Federal Watchdog Says Scott Pruitt's $43000 Phone Booth Violated the Law

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The Government Accountability Office said the EPA violated the Financial Services and General Government Appropriations Act with Pruitt's privacy booth.

In a so-called "government watchful", EPA inspector-general Arthur Elkins Jr. mentioned his staff had reviewed employees documents for 6 workers that had hired or had received raises underneath a provision of the Safe Drinking Water Act as Pruitt arrived to the agency last calendar year.

The EPA was required to tell Congress before it purchased the phone booth, exceeding the $5,000 limit on decorating and furnishing Pruitt's office, but didn't.

At least four members of Congress, including Senator Tom Udall (D, New Mexico), accused Pruitt of blatantly abusing his position to enjoy unnecessary perks at his office.

Scott PruittGowdy mocks Pruitt's travel spending: Maybe he should become "a monk" instead Democrats promote second annual March for Science: Vote climate change deniers out Holder rips "rampant corruption" in Trump Cabinet MORE's chief of staff was responsible for controversial raises given recently to three aides.

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"EPA is addressing GAO's concern, with regard to congressional notification about this expense, and will be sending Congress the necessary information this week", Bowman said. But his chief of staff appears to have signed the forms "for Scott Pruitt", suggesting that he was acting with explicit or implicit permission.

According to EPA, the privacy booth "not only enables the Administrator to make and receive phone calls to discuss sensitive information, but it also enables him to use this area to make and receive classified telephone calls (up to the top secret level) for the objective of conducting agency business".

"An illegal privacy booth to conduct secret discussions with his polluter friends does nothing to help our health or environment", Udall said. Scheduling director Millian Hupp, 26, saw her salary jump to $114,590, with raises totaling more than $48,000.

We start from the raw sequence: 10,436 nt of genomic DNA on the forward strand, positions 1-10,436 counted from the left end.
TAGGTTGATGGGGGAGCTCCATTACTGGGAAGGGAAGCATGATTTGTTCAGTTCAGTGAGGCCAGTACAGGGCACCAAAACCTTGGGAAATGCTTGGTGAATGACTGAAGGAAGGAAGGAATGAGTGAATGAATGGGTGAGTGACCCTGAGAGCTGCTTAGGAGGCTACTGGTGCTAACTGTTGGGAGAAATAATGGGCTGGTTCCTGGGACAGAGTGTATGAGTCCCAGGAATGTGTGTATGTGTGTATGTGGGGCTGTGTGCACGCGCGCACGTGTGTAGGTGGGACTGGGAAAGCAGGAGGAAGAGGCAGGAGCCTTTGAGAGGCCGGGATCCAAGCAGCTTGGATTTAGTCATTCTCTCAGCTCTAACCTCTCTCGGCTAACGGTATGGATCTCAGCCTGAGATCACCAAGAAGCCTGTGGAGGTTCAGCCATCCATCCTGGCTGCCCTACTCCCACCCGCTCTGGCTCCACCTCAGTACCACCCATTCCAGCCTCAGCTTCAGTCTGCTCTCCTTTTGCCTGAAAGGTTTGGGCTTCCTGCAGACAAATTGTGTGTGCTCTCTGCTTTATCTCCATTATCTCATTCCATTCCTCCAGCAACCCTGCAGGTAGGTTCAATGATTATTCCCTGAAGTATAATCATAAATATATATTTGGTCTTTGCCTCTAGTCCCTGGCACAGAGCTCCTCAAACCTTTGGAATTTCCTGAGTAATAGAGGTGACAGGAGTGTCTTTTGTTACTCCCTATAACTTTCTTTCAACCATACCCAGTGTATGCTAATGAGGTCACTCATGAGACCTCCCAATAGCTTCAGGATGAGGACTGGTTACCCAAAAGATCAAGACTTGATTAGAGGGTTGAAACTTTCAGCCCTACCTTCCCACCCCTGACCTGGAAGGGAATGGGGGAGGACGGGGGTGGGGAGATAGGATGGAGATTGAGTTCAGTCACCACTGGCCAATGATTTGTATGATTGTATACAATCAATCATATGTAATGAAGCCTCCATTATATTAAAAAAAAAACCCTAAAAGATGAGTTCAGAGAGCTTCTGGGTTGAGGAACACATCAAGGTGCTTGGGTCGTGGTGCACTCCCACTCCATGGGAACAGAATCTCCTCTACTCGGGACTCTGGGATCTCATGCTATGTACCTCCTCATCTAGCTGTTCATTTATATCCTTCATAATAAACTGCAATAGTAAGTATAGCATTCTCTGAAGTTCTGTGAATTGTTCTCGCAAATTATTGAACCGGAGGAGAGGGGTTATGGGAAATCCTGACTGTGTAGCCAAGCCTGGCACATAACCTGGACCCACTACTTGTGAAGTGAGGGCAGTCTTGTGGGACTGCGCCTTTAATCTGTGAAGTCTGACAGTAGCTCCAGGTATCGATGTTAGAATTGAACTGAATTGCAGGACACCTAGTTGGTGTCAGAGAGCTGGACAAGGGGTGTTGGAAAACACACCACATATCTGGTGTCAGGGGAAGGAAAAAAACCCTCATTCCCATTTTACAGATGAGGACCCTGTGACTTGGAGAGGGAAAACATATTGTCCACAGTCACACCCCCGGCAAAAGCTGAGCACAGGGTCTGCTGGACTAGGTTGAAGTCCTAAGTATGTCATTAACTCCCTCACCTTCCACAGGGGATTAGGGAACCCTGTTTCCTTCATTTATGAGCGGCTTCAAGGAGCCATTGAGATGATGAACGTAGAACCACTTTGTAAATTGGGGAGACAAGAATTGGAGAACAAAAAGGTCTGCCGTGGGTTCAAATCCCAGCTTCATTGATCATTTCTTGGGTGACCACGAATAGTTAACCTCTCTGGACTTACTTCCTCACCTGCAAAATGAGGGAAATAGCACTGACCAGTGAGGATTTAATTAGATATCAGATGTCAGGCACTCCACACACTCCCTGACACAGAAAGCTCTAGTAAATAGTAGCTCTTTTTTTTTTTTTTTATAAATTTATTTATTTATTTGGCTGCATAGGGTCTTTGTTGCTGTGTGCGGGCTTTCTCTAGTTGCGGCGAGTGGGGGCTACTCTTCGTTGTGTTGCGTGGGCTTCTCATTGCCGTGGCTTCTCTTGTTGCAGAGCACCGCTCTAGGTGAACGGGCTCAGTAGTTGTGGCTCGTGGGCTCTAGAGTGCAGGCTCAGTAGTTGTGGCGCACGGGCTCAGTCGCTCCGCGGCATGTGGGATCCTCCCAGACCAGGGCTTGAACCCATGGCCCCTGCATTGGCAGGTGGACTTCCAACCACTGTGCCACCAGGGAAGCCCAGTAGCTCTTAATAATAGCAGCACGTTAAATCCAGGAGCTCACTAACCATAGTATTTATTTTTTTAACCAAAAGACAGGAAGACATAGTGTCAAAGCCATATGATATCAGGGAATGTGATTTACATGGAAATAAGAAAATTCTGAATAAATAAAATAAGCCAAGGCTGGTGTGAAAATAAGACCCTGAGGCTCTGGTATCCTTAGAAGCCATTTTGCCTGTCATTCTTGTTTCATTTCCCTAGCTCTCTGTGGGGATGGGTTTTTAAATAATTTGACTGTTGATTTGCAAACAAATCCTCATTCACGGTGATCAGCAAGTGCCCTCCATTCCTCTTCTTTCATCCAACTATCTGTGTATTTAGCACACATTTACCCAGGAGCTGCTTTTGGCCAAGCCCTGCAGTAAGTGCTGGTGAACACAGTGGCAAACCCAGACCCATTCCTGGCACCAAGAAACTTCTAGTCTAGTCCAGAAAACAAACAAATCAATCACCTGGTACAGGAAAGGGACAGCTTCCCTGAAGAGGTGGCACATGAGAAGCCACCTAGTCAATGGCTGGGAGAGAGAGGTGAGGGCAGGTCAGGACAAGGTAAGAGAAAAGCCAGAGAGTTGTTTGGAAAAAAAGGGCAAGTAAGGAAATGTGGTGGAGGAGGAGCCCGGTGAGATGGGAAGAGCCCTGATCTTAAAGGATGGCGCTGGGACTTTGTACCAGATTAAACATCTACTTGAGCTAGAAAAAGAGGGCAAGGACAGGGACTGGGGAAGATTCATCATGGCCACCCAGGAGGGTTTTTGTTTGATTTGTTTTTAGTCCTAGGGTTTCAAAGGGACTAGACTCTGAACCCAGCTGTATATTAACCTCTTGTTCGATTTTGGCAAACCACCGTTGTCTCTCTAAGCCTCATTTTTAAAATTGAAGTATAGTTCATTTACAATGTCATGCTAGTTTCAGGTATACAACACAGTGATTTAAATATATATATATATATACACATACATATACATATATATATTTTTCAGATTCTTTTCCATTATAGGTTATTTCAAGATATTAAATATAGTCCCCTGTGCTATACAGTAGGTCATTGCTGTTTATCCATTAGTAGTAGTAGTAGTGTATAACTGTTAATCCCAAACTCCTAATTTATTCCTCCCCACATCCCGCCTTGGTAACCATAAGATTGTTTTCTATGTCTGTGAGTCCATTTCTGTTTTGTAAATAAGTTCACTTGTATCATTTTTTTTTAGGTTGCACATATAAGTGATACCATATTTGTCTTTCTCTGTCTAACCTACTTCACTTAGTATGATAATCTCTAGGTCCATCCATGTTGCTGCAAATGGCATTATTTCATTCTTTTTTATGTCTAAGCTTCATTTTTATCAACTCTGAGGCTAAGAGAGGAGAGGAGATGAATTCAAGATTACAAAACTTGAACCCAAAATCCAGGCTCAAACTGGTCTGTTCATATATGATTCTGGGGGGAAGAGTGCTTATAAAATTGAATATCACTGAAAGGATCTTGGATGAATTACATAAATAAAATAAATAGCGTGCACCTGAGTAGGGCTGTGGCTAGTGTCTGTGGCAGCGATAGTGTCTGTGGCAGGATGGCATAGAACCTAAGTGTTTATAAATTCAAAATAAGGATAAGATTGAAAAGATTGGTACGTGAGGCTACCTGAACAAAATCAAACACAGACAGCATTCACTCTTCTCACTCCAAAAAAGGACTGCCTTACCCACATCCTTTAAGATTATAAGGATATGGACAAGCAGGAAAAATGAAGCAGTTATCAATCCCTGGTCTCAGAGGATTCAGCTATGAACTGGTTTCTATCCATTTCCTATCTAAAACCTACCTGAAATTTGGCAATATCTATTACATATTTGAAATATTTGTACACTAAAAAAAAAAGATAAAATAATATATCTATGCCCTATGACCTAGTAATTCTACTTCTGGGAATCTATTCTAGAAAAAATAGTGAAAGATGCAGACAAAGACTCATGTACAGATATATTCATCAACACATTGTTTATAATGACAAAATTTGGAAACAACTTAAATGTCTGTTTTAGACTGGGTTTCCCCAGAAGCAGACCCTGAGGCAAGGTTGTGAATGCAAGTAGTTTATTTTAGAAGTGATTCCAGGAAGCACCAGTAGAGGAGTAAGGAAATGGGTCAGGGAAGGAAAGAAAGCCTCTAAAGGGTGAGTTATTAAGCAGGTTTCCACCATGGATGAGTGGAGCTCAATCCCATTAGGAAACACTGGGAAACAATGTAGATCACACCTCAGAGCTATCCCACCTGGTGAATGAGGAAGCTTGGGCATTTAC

Pruitt and the ones around him are below multiple analyses found by authorities watchdogs and congressional committees.

In an unusual management alert issued Monday, EPA Inspector General Arthur Elkins said his staff had reviewed personnel documents for six employees who were hired or had received raises under the Safe Drinking Water Act since Pruitt came to the agency previous year.

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The names of the employees at issue were blacked out from the documents released to the public, though the hire dates and raises awarded to two of the redacted employees exactly matched information for Greenwalt and Hupp.

The auditors said EPA clearly spent in excess of $5,000 and the space in question was certainly a part of Pruitt's office.

Republicans also criticized Pruitt after the latest round of ethical violations.

GAO disagreed, saying even by that logic, EPA should have notified Congress. EPA officials said Congress was intending to restrict only an "aesthetic improvement" to appointees' offices, but GAO said they were selectively reading the statute.

Sen. John Barrasso of Wyoming, the Republican chairman of Senate committee that oversees the EPA, said in a statement Monday that the agency owes lawmakers an explanation.

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While Pruitt denies any knowledge of the raises, Elkins continues his investigation, and he hasn't reached his final conclusion. "Like maybe a monk, where you don't come in contact with anyone".

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